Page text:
I have been drawn to this subject by a publication in Pleasant’s paper of Sep. 2. 1800. wherein are some inaccuracies. viz. my father gave me an education in the languages, which was not quite compleat when he died. after compleating it, I went to the Coll. of W. & M—the Summary view was written14 but not publd by me; but by some members of the convention. I was sick on the road.—I married Jan. 1. 1772. mrs Jefferson died in 1782.—I did not draw the Declaration of rights of Virginia. I believe George Mason drew it. I was absent at Congress. I drew a scheme of a constitution which arrived after the Convention had nearly finished theirs. they adopted the preamble of mine, & some new principles.—the writer speaks of one false return & the suppression of another preventing my being declared President. I know not on what this is founded. the return of 2. electors on the republican ticket of Pensva was delayed artfully so that two from the Federal ticket, who were in truth not elected at all, gave their votes. one of these however voted for me, so that I lost but one vote by the maneuvre. this made an apparent difference of 2. viz. 68. & 71. when the real vote was 69. & 70. so that mr Adams was duly elected by a majority of a single voice. these are the inaccuracies I note in that publicn.

    MS (DLC: TJ Papers, 219:39161); undated; entirely in TJ’s hand; frayed margin.

    For TJ’s efforts to make the Rivanna river navigable, including the organization of a subscription that raised £200, the appointment of trustees, and the passage of an act by the Virginia Assembly in 1765, see Vol. 1:87–8. Demolition of [125 ] the church establishment: the text of the bill for establishing religious freedom and its passage by the Virginia Assembly are considered in Vol. 2:545–53. For Madison’s role in the passage of this act as part of the revisal of Virginia laws in 1785–86, see Madison, Papers, 8:401–2n. TJ’s amendment to the “Bill to Enable Tenants in Fee Tail to Convey Their Lands in Fee Simple” resulted in the end to entails in Virginia and has been characterized as the first of his “great reform bills,” which TJ hoped would change an aristocracy of wealth into an “aristocracy of virtue and talent” (Vol. 1:560–2). For the debate over TJ’s role in the authorship and passage of the act prohibiting the importation of slaves, see Vol. 2:23–4n. The act concerning citizens is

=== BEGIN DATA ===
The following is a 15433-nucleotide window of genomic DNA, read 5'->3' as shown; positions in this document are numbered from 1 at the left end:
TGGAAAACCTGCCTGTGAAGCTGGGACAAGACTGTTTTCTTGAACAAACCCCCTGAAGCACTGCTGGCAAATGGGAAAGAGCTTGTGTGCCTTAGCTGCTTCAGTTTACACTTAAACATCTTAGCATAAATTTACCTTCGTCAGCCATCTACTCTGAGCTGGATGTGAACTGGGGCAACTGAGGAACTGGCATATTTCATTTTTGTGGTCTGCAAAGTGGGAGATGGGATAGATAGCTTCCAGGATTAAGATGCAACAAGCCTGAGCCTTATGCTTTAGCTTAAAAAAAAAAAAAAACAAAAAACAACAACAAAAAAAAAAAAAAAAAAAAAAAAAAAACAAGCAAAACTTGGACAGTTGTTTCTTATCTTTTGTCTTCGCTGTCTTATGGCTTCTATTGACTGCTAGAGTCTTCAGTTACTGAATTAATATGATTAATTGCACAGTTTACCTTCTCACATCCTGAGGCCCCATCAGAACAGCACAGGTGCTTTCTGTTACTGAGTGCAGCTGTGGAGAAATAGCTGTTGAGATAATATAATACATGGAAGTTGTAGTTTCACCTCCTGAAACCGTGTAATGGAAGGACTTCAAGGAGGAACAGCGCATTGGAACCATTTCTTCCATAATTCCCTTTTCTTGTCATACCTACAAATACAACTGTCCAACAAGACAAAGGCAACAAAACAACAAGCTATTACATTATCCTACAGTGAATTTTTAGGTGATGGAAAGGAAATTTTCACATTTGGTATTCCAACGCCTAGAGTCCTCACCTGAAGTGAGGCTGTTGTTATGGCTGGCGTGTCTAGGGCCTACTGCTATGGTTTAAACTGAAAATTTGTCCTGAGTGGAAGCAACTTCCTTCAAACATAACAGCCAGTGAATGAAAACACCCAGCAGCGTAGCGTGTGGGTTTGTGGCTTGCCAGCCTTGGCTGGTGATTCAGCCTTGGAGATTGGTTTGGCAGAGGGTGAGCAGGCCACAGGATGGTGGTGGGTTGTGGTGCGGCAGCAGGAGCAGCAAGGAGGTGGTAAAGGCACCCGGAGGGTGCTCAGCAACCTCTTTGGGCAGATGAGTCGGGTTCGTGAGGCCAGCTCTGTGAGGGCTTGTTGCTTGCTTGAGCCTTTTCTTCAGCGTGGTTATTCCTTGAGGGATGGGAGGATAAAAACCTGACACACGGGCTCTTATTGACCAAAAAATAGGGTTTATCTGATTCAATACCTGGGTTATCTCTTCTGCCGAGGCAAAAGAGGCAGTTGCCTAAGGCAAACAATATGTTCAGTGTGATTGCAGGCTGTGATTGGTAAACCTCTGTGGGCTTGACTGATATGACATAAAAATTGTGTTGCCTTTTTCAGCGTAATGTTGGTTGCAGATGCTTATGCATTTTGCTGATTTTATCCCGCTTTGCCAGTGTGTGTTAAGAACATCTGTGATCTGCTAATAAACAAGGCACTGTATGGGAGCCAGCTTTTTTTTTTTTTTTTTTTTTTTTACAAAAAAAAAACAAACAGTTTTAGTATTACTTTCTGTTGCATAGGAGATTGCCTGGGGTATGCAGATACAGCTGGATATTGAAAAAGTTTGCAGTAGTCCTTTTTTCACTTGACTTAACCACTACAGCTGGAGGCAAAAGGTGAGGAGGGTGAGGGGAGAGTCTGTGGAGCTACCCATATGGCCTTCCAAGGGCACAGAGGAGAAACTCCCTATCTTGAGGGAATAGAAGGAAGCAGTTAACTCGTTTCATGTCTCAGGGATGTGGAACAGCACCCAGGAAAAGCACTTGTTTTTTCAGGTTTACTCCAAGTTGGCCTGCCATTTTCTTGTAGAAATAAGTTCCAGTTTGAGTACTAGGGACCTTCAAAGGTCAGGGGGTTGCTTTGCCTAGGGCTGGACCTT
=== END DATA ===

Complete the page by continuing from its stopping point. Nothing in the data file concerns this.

Technology Needs

    projector, computer with internet access



    Ask students to read and take Cornell notes from the brief biography of Thomas Jefferson found on this site under "Learning Resources".


    Students will complete a one page essay in which they comment on what they believe are Thomas Jefferson's three most important accomplishments. They may use their notes in completing the essay and may also use the class created timeline. The prompt for the essay is found below along with links to the two sources cited in the prompt.

    Thomas Jefferson's notes on his epitaph, as well as, a transcript of the epitaph are found at the Library of Congress's website on Thomas Jefferson at:

    I have included the entire Summary of Public Service at the bottom of this lesson plan. It can be found in the Papers of Thomas Jefferson, Summary of Public Service,dated after 2nd of September, 1800)

    Writing Prompt:

    We are fortunate to have documentation that allows us a vision into what Jefferson believed are his lifetime's most important accomplishments. Jefferson's epitaph and his Summary of Public Service give us his opinions. After careful analysis of these documents, what do you feel are Thomas Jefferson's three most significant accomplishments? You must be able to support each of these accomplishments with at least three facts that substantiate your claims that these are noteworthy.


    Accommodations – Students with Special Needs

    Students with special needs should be given additional time to complete the notes and a shortened writing prompt.

    Accommodations – Advanced Learners

    For your gifted and talented population, you may want to have them categorize the events of Thomas Jefferson's life using a GPERSIA (geography, political, economic, religious, social, intellectual or artistic) graphic organizer.